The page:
And then things get even worse, as the memoir detours in another direction. Notwithstanding her Christianity, Lamott writes about traveling to India in a seemingly sideways search to find the meaning of life:

We were on the Ganges at five in the morning, in a riverboat in the fog. One image that had called me to India for years, besides the Taj Mahal, was a dawn visit to the Ganges on a riverboat, for the sunrise.

How does all of this come together in a manner that makes some sense? Well, it doesn’t. Reading Assembly is like reading the diary or journal notes of someone whose life heads in all directions at once, without meaning or apparent purpose. If Anne Lamott does not seem to know how to tie the loose ends of her life together, then – trust me – the reader is certainly unable to do so.

Some Assembly Required reads like an overly-rough draft of a memoir that screamed out for a very talented editor – a figure that apparently failed to appear.

Joseph Arellano

A review copy was received from the publisher.

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A Woman of Heart and Mind

Joni: The Creative Odyssey of Joni Mitchell by Katherine Novak (Greystone, $21.00, 298 pages)

Joni Mitchell, a self-described woman of heart and mind, never shows up within the pages of Joni.   There are a couple of reasons for this.   First, Katherine Monk never had the opportunity to interact with Ms. Mitchell, leaving her unable to shed light on the human being.   Second, Monk sought to create a quasi-academic treatise on the subject of Philosophy and Religion and the Music of Joni Mitchell.   Frankly, it’s simply not that interesting even if one was (like this reader) a Philosophy and Religion major in college.

No, this is not another fan’s tribute to Joni; instead, it’s a somewhat overwrought collection of essays that seeks to find the meaning of Mitchell’s music via the words of Nietzsche and other philosophers.   This is painful enough, but just when one hopes that she won’t throw religious figures into the analytical mix, she proceeds to discuss St. Augustine and revisit the biblical Story of Job.   In the end – in the words of Bob Dylan, nothing is revealed.

Mitchell herself once said that writing about music is like trying to dance to architecture.   Picking up a copy of Joni’s Blue or For the Roses album is much preferable to attempting this strange dance.   Very much preferable.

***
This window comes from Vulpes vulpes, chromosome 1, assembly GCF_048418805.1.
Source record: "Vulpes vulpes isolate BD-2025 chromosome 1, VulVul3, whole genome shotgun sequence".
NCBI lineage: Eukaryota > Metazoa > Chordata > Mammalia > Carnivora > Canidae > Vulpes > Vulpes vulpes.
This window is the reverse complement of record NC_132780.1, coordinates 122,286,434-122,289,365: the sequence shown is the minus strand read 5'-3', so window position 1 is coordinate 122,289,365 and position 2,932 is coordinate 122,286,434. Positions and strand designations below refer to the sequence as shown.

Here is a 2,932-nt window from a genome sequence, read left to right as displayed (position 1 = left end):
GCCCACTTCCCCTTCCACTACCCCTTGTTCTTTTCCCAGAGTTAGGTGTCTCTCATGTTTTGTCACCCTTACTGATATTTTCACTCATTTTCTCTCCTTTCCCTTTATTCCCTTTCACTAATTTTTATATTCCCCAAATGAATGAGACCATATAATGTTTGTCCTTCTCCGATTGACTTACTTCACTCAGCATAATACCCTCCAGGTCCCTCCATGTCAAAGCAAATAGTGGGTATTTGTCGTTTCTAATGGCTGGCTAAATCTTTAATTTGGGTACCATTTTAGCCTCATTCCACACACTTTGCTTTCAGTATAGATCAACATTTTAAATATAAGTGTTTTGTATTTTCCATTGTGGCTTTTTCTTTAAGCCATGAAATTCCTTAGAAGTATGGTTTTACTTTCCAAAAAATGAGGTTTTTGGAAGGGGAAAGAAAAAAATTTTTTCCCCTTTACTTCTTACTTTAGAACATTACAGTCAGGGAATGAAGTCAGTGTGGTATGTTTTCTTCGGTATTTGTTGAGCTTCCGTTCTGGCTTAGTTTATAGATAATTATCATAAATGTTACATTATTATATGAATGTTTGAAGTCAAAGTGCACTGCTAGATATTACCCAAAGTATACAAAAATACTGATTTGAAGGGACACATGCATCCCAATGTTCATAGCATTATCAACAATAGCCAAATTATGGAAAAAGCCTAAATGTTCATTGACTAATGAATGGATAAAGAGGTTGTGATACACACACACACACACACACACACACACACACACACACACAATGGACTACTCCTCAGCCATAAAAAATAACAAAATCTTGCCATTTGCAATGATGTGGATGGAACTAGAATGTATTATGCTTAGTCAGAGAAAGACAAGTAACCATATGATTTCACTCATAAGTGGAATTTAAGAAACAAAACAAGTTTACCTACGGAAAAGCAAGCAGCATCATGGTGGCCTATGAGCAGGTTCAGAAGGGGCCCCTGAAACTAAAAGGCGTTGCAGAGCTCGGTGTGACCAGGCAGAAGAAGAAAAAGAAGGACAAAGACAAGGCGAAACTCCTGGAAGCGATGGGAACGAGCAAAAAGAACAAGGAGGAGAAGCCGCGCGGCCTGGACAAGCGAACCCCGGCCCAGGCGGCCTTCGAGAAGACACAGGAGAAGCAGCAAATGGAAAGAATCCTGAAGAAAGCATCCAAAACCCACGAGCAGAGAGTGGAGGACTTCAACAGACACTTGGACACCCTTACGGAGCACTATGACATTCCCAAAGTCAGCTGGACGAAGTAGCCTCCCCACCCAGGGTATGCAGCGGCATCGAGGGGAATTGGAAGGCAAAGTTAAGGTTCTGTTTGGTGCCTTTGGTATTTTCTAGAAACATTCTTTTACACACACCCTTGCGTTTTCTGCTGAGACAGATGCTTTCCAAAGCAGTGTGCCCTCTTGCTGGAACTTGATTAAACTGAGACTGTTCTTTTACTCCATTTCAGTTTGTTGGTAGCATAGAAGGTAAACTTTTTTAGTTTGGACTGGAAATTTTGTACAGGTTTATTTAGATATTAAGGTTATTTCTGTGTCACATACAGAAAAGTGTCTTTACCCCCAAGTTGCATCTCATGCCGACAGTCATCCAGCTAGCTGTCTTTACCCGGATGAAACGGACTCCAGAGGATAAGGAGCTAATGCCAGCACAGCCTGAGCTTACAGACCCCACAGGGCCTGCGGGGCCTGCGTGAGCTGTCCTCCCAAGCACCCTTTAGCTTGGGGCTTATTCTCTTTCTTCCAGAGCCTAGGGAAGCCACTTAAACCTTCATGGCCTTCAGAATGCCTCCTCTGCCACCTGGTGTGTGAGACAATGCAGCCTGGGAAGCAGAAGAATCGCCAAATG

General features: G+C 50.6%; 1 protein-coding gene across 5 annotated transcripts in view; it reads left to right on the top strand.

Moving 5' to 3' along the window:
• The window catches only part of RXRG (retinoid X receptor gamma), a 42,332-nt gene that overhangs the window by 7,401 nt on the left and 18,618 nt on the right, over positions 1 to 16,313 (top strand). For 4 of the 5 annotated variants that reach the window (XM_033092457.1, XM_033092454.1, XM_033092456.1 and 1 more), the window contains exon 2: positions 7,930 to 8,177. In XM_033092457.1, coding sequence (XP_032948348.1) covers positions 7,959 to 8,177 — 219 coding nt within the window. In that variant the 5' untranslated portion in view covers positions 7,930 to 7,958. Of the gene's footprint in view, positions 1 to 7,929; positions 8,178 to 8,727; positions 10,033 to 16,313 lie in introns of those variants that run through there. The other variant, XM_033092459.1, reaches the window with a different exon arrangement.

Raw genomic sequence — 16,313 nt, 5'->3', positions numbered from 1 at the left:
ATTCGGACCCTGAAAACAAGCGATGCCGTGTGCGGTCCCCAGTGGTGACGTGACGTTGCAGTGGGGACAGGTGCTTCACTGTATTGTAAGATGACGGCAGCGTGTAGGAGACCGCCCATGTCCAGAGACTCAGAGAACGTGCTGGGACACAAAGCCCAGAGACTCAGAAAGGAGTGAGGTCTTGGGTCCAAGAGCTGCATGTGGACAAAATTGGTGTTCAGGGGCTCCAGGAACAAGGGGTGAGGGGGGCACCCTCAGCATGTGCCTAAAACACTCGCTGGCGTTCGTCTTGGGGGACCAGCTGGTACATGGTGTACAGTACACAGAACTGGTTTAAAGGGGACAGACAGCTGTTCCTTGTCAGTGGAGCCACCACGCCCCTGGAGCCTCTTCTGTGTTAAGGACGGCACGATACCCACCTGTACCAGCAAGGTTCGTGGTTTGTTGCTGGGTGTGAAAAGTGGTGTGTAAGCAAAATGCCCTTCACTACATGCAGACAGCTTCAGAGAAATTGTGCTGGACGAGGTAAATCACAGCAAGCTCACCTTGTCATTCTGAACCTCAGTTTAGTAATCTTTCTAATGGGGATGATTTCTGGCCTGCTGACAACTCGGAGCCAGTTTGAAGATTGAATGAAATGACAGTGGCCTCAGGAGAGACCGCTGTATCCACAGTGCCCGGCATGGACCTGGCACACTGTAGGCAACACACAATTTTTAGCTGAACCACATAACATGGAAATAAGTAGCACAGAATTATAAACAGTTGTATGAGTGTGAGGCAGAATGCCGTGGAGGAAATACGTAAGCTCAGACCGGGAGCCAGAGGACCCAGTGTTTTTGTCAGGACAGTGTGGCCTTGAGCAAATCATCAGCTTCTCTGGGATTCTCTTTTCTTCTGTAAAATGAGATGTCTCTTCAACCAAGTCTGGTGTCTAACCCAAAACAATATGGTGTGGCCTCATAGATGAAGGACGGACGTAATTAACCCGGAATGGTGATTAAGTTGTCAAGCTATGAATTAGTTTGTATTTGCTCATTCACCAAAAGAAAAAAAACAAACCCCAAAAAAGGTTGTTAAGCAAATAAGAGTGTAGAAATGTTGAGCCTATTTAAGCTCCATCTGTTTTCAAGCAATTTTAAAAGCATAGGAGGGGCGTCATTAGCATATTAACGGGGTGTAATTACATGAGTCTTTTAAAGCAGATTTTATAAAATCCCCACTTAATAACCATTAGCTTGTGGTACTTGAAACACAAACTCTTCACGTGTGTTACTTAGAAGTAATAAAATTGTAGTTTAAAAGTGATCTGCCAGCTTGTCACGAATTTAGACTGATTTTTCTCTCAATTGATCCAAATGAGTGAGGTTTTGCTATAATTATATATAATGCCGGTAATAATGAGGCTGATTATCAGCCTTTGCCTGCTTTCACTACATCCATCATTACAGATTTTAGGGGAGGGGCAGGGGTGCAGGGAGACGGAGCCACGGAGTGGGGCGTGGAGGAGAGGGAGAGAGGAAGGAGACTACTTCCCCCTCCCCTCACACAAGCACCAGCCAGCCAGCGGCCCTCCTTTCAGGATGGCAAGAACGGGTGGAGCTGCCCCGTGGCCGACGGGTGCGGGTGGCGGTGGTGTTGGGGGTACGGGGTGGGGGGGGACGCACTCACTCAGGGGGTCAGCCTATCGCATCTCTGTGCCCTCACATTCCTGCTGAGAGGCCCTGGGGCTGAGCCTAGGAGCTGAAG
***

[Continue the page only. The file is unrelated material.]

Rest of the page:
Joseph Arellano

A review copy was provided by the publisher.  

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Question

“Why do we never get an answer, when we’re knocking at the door?”   Question, The Moody Blues

Why Does the World Exist?: An Existential Detective Story by Jim Holt (Liveright Publishing Company, $27.95, 309 pages)

From Eternity to Here: The Quest for the Ultimate Theory of Time by Sean Carroll (Plume Reprint, $17.00, 448 pages)

“Could it be… that the world exists precisely because it is, on the whole, better than nothing?”

Reading Tim Holt’s extended treatise on life and the universe is the equivalent of listening to a classic philosophical album by The Moody Blues – one hears numerous questions about being and existence but receives no answers.   All in all, Why Does the Earth Exist? is an entertaining read but it’s far too clever by half; one gets the impression that Holt is trying to dazzle the reader with his brilliance – supposed or real – as he all too often gets off track.   Holt never answers the question raised in the book’s title, and much time is wasted on diversions such as mathematical formulas and the rules of formal logic.

The writer seems to be at his most engaging while pondering deep thoughts after nights of imbibing far too much alcohol at the world’s glamorous hotspots.   As such, he comes off as a tamer, more intellectual version of the Gonzo journalist Hunter S. Thompson (Fear and Loathing in Las Vegas, The Rum Diary); one whose entertainment value (unlike the late Thompson’s) runs thin very, very quickly.   Another flaw with Why concerns Holt’s unwillingness to acknowledge that much of the interest in time, and the birth and death of our 13.7 billion year old universe, relates to our personal fears of death and non-existence.   Occasionally, he grudgingly concedes the point:  “Our mild anxiety about the precariousness of being…  might yield to cosmic terror when we realize that the whole show is a mere ontological soap bubble that could pop into nothingness at any moment, without the slightest warning.”   “The life of the universe, like each of our lives, may be a mere interlude between two nothings.”

“…philosophy is a terribly difficult subject, and sorting out the hardest questions in the finite time of a human life is asking a lot.”   (Emphasis in the original)